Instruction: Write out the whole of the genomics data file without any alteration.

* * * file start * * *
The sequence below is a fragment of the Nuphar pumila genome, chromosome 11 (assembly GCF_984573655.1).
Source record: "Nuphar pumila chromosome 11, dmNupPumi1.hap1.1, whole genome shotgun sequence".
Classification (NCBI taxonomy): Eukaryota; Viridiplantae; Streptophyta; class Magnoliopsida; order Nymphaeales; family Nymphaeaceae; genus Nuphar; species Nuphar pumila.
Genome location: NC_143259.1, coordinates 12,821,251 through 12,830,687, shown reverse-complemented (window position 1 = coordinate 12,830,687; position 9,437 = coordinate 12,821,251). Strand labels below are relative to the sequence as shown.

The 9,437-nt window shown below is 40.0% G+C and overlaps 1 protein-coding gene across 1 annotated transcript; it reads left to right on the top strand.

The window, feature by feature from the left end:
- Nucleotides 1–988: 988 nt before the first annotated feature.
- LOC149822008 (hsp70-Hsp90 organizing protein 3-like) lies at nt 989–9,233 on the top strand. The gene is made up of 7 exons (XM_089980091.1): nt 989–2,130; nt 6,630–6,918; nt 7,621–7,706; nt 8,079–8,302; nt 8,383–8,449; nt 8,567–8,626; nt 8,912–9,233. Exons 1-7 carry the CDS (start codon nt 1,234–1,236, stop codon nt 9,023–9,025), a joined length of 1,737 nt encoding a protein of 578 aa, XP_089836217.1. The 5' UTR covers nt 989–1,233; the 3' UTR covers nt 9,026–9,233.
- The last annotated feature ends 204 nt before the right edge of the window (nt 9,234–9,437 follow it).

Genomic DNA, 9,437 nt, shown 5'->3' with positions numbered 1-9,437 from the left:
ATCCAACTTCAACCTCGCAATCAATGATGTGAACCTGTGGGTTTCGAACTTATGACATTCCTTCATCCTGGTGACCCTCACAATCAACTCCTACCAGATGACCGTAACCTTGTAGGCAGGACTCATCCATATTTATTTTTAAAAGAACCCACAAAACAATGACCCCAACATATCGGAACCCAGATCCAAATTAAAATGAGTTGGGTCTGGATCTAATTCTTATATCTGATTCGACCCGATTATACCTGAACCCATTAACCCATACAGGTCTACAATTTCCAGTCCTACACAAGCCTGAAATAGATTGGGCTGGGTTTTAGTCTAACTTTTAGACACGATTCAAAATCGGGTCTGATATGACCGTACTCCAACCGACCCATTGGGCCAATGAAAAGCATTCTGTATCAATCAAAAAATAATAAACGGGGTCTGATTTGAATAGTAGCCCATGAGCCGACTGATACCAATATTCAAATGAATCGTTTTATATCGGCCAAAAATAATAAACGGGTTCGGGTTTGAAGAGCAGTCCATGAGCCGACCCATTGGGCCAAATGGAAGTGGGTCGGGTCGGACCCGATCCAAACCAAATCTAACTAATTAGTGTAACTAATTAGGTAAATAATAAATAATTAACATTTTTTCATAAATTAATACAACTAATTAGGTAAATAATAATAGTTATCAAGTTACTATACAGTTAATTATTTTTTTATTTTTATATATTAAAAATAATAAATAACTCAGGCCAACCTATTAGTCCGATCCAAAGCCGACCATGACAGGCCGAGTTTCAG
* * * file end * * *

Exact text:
The sequence below is a fragment of the Nuphar pumila genome, chromosome 11 (assembly GCF_984573655.1).
Source record: "Nuphar pumila chromosome 11, dmNupPumi1.hap1.1, whole genome shotgun sequence".
Classification (NCBI taxonomy): Eukaryota; Viridiplantae; Streptophyta; class Magnoliopsida; order Nymphaeales; family Nymphaeaceae; genus Nuphar; species Nuphar pumila.
Genome location: NC_143259.1, coordinates 12,821,251 through 12,830,687, shown reverse-complemented (window position 1 = coordinate 12,830,687; position 9,437 = coordinate 12,821,251). Strand labels below are relative to the sequence as shown.

The 9,437-nt window shown below is 40.0% G+C and overlaps 1 protein-coding gene across 1 annotated transcript; it reads left to right on the top strand.

The window, feature by feature from the left end:
- Nucleotides 1–988: 988 nt before the first annotated feature.
- LOC149822008 (hsp70-Hsp90 organizing protein 3-like) lies at nt 989–9,233 on the top strand. The gene is made up of 7 exons (XM_089980091.1): nt 989–2,130; nt 6,630–6,918; nt 7,621–7,706; nt 8,079–8,302; nt 8,383–8,449; nt 8,567–8,626; nt 8,912–9,233. Exons 1-7 carry the CDS (start codon nt 1,234–1,236, stop codon nt 9,023–9,025), a joined length of 1,737 nt encoding a protein of 578 aa, XP_089836217.1. The 5' UTR covers nt 989–1,233; the 3' UTR covers nt 9,026–9,233.
- The last annotated feature ends 204 nt before the right edge of the window (nt 9,234–9,437 follow it).

Genomic DNA, 9,437 nt, shown 5'->3' with positions numbered 1-9,437 from the left:
ATCCAACTTCAACCTCGCAATCAATGATGTGAACCTGTGGGTTTCGAACTTATGACATTCCTTCATCCTGGTGACCCTCACAATCAACTCCTACCAGATGACCGTAACCTTGTAGGCAGGACTCATCCATATTTATTTTTAAAAGAACCCACAAAACAATGACCCCAACATATCGGAACCCAGATCCAAATTAAAATGAGTTGGGTCTGGATCTAATTCTTATATCTGATTCGACCCGATTATACCTGAACCCATTAACCCATACAGGTCTACAATTTCCAGTCCTACACAAGCCTGAAATAGATTGGGCTGGGTTTTAGTCTAACTTTTAGACACGATTCAAAATCGGGTCTGATATGACCGTACTCCAACCGACCCATTGGGCCAATGAAAAGCATTCTGTATCAATCAAAAAATAATAAACGGGGTCTGATTTGAATAGTAGCCCATGAGCCGACTGATACCAATATTCAAATGAATCGTTTTATATCGGCCAAAAATAATAAACGGGTTCGGGTTTGAAGAGCAGTCCATGAGCCGACCCATTGGGCCAAATGGAAGTGGGTCGGGTCGGACCCGATCCAAACCAAATCTAACTAATTAGTGTAACTAATTAGGTAAATAATAAATAATTAACATTTTTTCATAAATTAATACAACTAATTAGGTAAATAATAATAGTTATCAAGTTACTATACAGTTAATTATTTTTTTATTTTTATATATTAAAAATAATAAATAACTCAGGCCAACCTATTAGTCCGATCCAAAGCCGACCATGACAGGCCGAGTTTCAG